Saturday, June 3, 2017

One More Hot Day Sunday - 70s Make A Return Monday

The Warm Streak Ends

Did you find last month a bit cooler than average? Well, in fact it was. Thanks to a cool start to the month, and relatively cool end to the month as well, May 2017 ended the longest streak of consecutive months with an above average temperature at twenty. The average temperature ended up 0.6 degrees below average. Read more from the State Climatology Office here.
"Abnormally Dry" Conditions Across Northwest Minnesota
You may be thinking "What drought?" Yes, while we have been quite rainy over the past month across portions of Southern and Northeastern Minnesota, northwestern portions of the state have been missing out on the moisture. While many areas from Silver Bay south and westward to Ortonville have received 3"+ of rain since early May, areas of Northeast Minnesota have only picked up 1-2" of rain. According to the monthly HydroClim review from the Minnesota DNR, "The wettest locations were in southeast Minnesota where Altura in Winona County saw 10.29 inches in May, 2017 or 6.42 inches above normal."
You can see a 1-2" rain deficit over the past 30 days across the northeastern portion of the state on this rainfall departure from average map vs. the 1-2" rain surplus over the Twin Cities over the same time period.
Due to the recent dryness across parts of northern Minnesota, the USDA/UNL Drought Monitor on Thursday expanded an "abnormally dry" designated area. This area includes cities such as Fargo and International Falls, and covers approximately 29% of the state.
One More Hot Day Today - 70s Make A Return Monday
By DJ Kayser, filling in for Paul Douglas
Hot enough for you?
Friday saw the first 90 degree day of 2017 here in the Twin Cities - about a month behind schedule when we compare it to last year, but right on average when we look at the climatological record for the region. The heat (and humidity) continued into Saturday, with highs climbing to around 90 across many areas of southern Minnesota.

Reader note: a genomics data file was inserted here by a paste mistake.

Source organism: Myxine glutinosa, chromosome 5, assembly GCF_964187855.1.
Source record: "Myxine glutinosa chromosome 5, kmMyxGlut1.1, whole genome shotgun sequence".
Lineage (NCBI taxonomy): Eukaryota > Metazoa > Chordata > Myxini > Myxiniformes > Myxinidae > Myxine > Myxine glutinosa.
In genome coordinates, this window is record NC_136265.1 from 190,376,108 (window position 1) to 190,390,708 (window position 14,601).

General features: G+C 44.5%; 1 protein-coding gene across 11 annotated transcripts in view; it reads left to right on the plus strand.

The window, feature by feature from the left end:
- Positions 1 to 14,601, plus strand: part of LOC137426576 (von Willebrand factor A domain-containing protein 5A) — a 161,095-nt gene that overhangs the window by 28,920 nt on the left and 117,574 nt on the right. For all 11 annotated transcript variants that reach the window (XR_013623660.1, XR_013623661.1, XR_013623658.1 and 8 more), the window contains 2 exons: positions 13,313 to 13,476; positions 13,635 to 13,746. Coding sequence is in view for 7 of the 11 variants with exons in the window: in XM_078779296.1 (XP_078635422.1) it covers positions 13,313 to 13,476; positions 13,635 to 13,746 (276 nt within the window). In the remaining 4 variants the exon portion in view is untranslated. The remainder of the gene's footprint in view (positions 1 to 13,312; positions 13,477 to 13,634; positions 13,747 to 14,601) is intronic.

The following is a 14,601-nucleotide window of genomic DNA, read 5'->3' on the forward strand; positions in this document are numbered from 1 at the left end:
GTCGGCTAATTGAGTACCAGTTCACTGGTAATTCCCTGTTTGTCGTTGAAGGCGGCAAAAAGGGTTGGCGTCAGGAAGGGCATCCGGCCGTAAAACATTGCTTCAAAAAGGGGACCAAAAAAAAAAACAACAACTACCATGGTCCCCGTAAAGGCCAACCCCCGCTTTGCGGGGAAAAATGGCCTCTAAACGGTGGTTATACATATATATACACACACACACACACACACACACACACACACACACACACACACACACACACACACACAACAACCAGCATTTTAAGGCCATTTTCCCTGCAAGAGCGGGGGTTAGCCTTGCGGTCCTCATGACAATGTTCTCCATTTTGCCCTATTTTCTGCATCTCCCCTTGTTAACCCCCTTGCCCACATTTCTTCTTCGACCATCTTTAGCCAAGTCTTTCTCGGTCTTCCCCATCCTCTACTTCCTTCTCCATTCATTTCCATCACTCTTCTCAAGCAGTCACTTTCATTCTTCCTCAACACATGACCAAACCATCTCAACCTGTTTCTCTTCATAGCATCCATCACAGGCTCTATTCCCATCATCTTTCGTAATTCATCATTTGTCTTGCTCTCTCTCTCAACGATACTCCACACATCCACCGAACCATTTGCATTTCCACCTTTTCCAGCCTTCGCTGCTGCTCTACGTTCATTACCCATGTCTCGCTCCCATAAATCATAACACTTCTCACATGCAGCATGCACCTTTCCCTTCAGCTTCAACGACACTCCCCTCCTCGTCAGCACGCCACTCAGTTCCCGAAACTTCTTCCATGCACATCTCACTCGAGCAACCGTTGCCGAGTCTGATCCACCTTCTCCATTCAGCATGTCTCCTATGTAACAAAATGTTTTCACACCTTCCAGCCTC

The heat will last one more day, as a secondary cool front takes its time to work through the state today. The good news, though, is the front that moved through Saturday has cleared some of the moisture out of the atmosphere. That means it will feel less sticky today, as dewpoints will only be in the 40s and 50s, compared to the 60s yesterday.
Cooler weather, with highs in the 70s and low 80s, will slide back in just in time for the work week, but long range models show the potential of more hot and humid weather moving back in as we head toward next weekend. Hopefully you can enjoy a few days without having to run the air conditioner before then!
Extended Forecast for Minneapolis
SUNDAYAnother hot, sunny day. High 88. Low 57. Chance of precipitation 0%. Wind W 5-10 mph.
MONDAY: Sunny. Cooler start to the work week. High 78. Low 55. Chance of precipitation 0%. Wind NE 5-10 mph.
TUESDAY: Beautiful weather continues! High 78. Low 58. Chance of precipitation 0%. Wind SE 5-10 mph.
WEDNESDAY: Mainly sunny. Isolated storm chance. High 80. Low 58. Chance of precipitation 20%. Wind SW 5-10 mph.
THURSDAY: Temperatures a touch cooler. High 76. Low 57. Chance of precipitation 10%. Wind NW 5-10 mph.
FRIDAY: Numerous clouds. Highs around average. High 77. Low 61. Chance of precipitation 10%. Wind NE 5-10 mph.
SATURDAYQuick warming into the weekend. High 83. Low 64. Chance of precipitation 30%. Wind S 5-15 mph.
This Day in Weather History
1935: The latest official measurable snowfall in Minnesota falls at Mizpah on this date with 1.5 inches.
Average Temperatures & Precipitation for Minneapolis
June 4th
Average High: 75F (Record: 96F set in 1968)
Average Low: 55F (Record: 38F set in 1998)
Average Precipitation: 0.13" (Record: 1.92" set in 1880)